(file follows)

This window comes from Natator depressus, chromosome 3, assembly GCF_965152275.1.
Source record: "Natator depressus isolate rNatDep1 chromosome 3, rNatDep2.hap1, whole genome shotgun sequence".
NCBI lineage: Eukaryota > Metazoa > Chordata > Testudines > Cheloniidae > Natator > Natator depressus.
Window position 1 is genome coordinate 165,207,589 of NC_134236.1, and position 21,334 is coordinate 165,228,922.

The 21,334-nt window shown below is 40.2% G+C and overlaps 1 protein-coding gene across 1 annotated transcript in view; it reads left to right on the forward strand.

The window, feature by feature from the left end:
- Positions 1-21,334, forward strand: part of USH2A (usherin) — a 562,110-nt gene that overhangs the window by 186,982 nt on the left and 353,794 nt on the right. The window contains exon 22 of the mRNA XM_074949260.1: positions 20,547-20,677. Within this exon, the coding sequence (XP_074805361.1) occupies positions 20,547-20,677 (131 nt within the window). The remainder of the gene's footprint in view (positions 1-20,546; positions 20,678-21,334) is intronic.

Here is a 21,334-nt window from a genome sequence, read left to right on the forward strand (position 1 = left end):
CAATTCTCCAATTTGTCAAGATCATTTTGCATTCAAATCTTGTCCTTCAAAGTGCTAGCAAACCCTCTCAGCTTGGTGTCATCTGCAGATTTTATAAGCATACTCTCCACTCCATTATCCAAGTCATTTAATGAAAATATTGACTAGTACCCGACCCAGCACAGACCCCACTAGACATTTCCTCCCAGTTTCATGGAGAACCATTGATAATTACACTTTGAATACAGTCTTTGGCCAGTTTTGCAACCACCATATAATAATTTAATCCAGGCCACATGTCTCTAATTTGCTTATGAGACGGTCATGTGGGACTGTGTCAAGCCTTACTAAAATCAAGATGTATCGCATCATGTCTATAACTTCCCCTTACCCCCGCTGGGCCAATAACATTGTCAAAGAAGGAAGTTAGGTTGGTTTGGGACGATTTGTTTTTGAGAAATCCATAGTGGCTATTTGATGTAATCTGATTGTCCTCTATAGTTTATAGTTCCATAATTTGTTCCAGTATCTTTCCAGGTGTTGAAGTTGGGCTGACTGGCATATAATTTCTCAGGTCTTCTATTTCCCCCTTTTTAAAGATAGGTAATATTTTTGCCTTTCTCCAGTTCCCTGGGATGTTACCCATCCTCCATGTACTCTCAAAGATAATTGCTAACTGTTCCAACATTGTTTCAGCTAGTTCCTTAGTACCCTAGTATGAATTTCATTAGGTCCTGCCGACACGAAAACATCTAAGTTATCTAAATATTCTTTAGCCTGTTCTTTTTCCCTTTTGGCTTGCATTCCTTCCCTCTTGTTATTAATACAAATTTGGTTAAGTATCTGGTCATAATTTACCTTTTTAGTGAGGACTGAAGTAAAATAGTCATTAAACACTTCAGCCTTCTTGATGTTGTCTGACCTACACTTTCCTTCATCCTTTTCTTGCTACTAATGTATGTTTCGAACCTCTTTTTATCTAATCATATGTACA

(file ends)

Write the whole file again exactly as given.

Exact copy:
This window comes from Natator depressus, chromosome 3, assembly GCF_965152275.1.
Source record: "Natator depressus isolate rNatDep1 chromosome 3, rNatDep2.hap1, whole genome shotgun sequence".
NCBI lineage: Eukaryota > Metazoa > Chordata > Testudines > Cheloniidae > Natator > Natator depressus.
Window position 1 is genome coordinate 165,207,589 of NC_134236.1, and position 21,334 is coordinate 165,228,922.

The 21,334-nt window shown below is 40.2% G+C and overlaps 1 protein-coding gene across 1 annotated transcript in view; it reads left to right on the forward strand.

The window, feature by feature from the left end:
- Positions 1-21,334, forward strand: part of USH2A (usherin) — a 562,110-nt gene that overhangs the window by 186,982 nt on the left and 353,794 nt on the right. The window contains exon 22 of the mRNA XM_074949260.1: positions 20,547-20,677. Within this exon, the coding sequence (XP_074805361.1) occupies positions 20,547-20,677 (131 nt within the window). The remainder of the gene's footprint in view (positions 1-20,546; positions 20,678-21,334) is intronic.

Here is a 21,334-nt window from a genome sequence, read left to right on the forward strand (position 1 = left end):
CAATTCTCCAATTTGTCAAGATCATTTTGCATTCAAATCTTGTCCTTCAAAGTGCTAGCAAACCCTCTCAGCTTGGTGTCATCTGCAGATTTTATAAGCATACTCTCCACTCCATTATCCAAGTCATTTAATGAAAATATTGACTAGTACCCGACCCAGCACAGACCCCACTAGACATTTCCTCCCAGTTTCATGGAGAACCATTGATAATTACACTTTGAATACAGTCTTTGGCCAGTTTTGCAACCACCATATAATAATTTAATCCAGGCCACATGTCTCTAATTTGCTTATGAGACGGTCATGTGGGACTGTGTCAAGCCTTACTAAAATCAAGATGTATCGCATCATGTCTATAACTTCCCCTTACCCCCGCTGGGCCAATAACATTGTCAAAGAAGGAAGTTAGGTTGGTTTGGGACGATTTGTTTTTGAGAAATCCATAGTGGCTATTTGATGTAATCTGATTGTCCTCTATAGTTTATAGTTCCATAATTTGTTCCAGTATCTTTCCAGGTGTTGAAGTTGGGCTGACTGGCATATAATTTCTCAGGTCTTCTATTTCCCCCTTTTTAAAGATAGGTAATATTTTTGCCTTTCTCCAGTTCCCTGGGATGTTACCCATCCTCCATGTACTCTCAAAGATAATTGCTAACTGTTCCAACATTGTTTCAGCTAGTTCCTTAGTACCCTAGTATGAATTTCATTAGGTCCTGCCGACACGAAAACATCTAAGTTATCTAAATATTCTTTAGCCTGTTCTTTTTCCCTTTTGGCTTGCATTCCTTCCCTCTTGTTATTAATACAAATTTGGTTAAGTATCTGGTCATAATTTACCTTTTTAGTGAGGACTGAAGTAAAATAGTCATTAAACACTTCAGCCTTCTTGATGTTGTCTGACCTACACTTTCCTTCATCCTTTTCTTGCTACTAATGTATGTTTCGAACCTCTTTTTATCTAATCATATGTACA